This has implications for all investments but most likely to be caught out by this are purchases of large seasonal machinery such as forage harvesters, combines and potato or sugar beet equipment where there may be a time lag between purchase and first use in the business.

Renewable energy equipment is likely to qualify for 100% AIA and installation cost is also likely to qualify, says Mr Hitch.

Investment allowance factbox

• Annual Investment Allowance is the amount which a business can invest in plant and equipment in an accounting year and set 100% of that investment against income in the same year

• AIA is currently £100,000 a year (tax year 2011-12) but drops to £25,000 from next April

• Where the accounting period of a business does not coincide with the tax year then the AIA is calculated pro-rata to reflect allowances for the relevant tax years

• Mixed partnerships which have both individuals and companies as members of the partnership, are only eligible for one AIA across the group. This is to prevent joint ventures and machinery syndicates from benefiting twice from the AIA if they are controlled by connected persons

• If using Hire Purchase as funding, make sure the investment is brought into use in the accounting period in which the AIA is being claimed, otherwise it will not be available

• Apart from machinery, many other purchases qualify for 100% AIA as plant and equipment – in some cases this can cover associated planning fees, building costs and professional fees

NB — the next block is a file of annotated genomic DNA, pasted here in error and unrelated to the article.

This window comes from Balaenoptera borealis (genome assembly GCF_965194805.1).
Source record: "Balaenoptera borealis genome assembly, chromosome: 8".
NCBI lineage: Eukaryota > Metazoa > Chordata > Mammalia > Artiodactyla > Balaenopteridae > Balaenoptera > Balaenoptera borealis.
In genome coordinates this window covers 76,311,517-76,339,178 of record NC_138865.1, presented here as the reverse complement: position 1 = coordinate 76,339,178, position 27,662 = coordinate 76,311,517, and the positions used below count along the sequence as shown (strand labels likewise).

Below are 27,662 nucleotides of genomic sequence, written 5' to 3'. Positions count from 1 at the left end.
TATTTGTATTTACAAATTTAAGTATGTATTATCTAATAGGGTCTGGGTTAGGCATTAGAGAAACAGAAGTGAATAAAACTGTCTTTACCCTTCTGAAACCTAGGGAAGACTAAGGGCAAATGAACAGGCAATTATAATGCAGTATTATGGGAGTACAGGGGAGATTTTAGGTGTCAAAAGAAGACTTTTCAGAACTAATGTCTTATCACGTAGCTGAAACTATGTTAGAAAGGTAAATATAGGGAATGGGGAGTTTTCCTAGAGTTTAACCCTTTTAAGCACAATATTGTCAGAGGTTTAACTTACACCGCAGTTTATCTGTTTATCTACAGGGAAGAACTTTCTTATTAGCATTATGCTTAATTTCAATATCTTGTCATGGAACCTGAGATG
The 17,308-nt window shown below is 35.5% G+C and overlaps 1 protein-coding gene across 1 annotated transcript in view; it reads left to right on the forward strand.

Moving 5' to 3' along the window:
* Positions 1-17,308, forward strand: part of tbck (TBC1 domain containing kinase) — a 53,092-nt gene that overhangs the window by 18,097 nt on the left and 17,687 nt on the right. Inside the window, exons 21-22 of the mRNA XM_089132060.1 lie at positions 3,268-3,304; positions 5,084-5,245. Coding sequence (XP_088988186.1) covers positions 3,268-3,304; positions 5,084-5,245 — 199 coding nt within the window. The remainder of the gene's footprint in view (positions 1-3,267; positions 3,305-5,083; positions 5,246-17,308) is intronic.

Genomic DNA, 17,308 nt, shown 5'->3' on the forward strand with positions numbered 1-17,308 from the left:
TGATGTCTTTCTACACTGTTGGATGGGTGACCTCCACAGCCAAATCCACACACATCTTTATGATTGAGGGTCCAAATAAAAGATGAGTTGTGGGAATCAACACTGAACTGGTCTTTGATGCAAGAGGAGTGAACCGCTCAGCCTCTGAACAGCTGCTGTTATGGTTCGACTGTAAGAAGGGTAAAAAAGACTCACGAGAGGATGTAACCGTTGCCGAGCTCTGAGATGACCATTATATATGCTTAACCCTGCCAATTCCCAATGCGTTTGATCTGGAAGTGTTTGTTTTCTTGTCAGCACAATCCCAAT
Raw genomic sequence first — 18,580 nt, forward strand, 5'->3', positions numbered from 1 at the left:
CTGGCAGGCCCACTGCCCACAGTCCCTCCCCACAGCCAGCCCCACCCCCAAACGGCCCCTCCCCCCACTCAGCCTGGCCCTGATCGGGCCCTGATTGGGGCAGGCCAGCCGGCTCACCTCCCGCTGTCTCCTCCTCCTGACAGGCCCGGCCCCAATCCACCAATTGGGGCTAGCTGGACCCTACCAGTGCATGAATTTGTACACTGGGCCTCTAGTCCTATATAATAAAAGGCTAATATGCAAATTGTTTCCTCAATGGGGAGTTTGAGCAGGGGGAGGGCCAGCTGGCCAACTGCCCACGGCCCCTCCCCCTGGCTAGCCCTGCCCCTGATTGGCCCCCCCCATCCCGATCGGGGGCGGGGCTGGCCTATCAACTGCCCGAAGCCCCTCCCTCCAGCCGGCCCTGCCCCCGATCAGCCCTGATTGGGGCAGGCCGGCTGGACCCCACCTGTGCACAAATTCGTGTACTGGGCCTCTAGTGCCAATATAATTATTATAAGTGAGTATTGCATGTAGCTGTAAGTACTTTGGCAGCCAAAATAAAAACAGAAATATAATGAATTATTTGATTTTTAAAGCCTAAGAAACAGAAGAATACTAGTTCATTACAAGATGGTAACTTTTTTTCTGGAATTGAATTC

• Assess all expenditure to make sure it is properly classified.

Making a date with the AIA – check your entitlements

Understanding accounting dates and how they relate to AIA is important in achieving a full claim. For those whose year ends coincide with the tax year ends of 31 March (for companies) and 5 April (sole traders and partnerships), things are straightforward in that the AIA amounts available at 100% relief also cover the same period.

However, for those whose accounting years straddle two tax years, things are more complicated – their entitlement to AIA is calculated on a pro-rata basis.

For example, a sole trader or partnership with a 30 June year end is currently entitled to relief on £75,000, representing three quarters of the current £100,000 AIA and one quarter of the £25,000 AIA due to come into force from next April.

This is because the accounting year of this business covers nine months of trading when the £100,000 rate is effective and three months at the new lower rate from 6 April 2012. This gives this business a total AIA 100% allowance of £81,250 in its accounting year to 30 June 2012.

This business and others with the same year end will only qualify for 100% relief on £6,250 of any expenditure between 6 April 2012 and 30 June – ie on one quarter of the £25,000 AIA ceiling available for the 2012-13 tax year.

However it could spend both the £6,250 and £75,000 in the first nine months of the tax year to 5 April 2012, meaning relief would be available on £81,250 of expenditure in that period.